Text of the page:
Here’s another example – former professional juggler Olga Kay, who became one of the most popular YouTubers in 2014, started off by creating 20 videos each week for her channel, building it up between 2006 and 2014. When interviewed in 2014, her channel Olga Jay Games had earned $100,000 – $130,000 for each of the previous three years.

That’s a lot of money, and you may be tempted to think it’s easy money too. The truth is, there’s a lot of effort involved, and expenses too. Olga’s earnings are like gross earnings made by any other business – she’s had to bear expenses and cuts of all sorts before the money actually reaches her. There are outsourcing fees paid to photographers and editors, equipment bought for some videos, and deductions that go towards paying YouTube its 45% share.

Also, like any other successful business, YouTubers spend a large part of their earnings by investing it back into their channels to keep them going. In Olga’s case, for example, there was no way she could have produced 20 videos by herself every week, so she ended up paying nearly $500-$700 per week for expenses like editing.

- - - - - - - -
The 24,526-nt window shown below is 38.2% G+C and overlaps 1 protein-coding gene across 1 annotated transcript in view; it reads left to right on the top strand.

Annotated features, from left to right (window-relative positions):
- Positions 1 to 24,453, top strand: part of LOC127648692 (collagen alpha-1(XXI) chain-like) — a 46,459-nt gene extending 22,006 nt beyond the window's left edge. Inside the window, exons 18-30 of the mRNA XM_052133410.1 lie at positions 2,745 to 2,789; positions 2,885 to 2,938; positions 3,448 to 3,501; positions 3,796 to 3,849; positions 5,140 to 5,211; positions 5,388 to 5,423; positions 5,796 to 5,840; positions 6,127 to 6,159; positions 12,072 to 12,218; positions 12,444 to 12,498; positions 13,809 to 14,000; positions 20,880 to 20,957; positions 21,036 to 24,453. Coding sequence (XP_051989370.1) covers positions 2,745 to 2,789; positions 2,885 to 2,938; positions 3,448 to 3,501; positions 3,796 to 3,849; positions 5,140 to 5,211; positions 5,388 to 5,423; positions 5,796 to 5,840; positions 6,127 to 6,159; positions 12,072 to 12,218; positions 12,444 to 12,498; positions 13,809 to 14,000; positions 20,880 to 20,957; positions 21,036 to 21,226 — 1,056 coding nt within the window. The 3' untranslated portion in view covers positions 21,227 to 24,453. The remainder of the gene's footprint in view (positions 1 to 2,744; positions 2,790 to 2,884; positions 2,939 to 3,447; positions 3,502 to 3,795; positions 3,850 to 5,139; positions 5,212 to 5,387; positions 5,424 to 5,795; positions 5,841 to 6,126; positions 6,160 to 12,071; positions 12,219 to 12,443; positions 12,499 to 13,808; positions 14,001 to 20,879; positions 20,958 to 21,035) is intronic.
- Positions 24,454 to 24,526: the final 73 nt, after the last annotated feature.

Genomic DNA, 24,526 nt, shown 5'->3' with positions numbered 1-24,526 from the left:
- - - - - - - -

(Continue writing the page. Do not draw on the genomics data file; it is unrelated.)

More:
After these expenses, a YouTuber like Olga would still have to pay taxes, as with any earning individual.

To sum it all up, if you were to look at a YouTuber’s annual revenue of approximately $100,000 from their channel, they would be left with $55,000 as gross earnings after deducting YouTube’s 45% share. With another $30,000 or so deducted for expenses like editing fees, this brings the figure down to a net income of $25,000 before taxes. With tax deductions at an average 30% rate, one is left with $17,500 for herself or $336 per week. Nearly all YouTubers have similar revenue cuts, with exceptions being those who manage to cut back on additional expenses by taking a DIY (do-it-yourself) approach, for example, by sticking to smartphones to shoot their videos instead of using an expensive camera.

Overall, YouTubing seems like a great career if you consider the quick returns, easy access to your target audience, and tons of resources online that offer tips, tricks and valuable advice on how to make the most of your YouTube channel. Having said this, remember that it takes months to go viral and years to build a channel that will make you a million-dollar earning YouTuber. It may be fascinating to read about the lives of online celebs who’ve made mountains of money, but make sure you take the time to understand how they got to the place they are at, and know that it certainly didn’t happen overnight.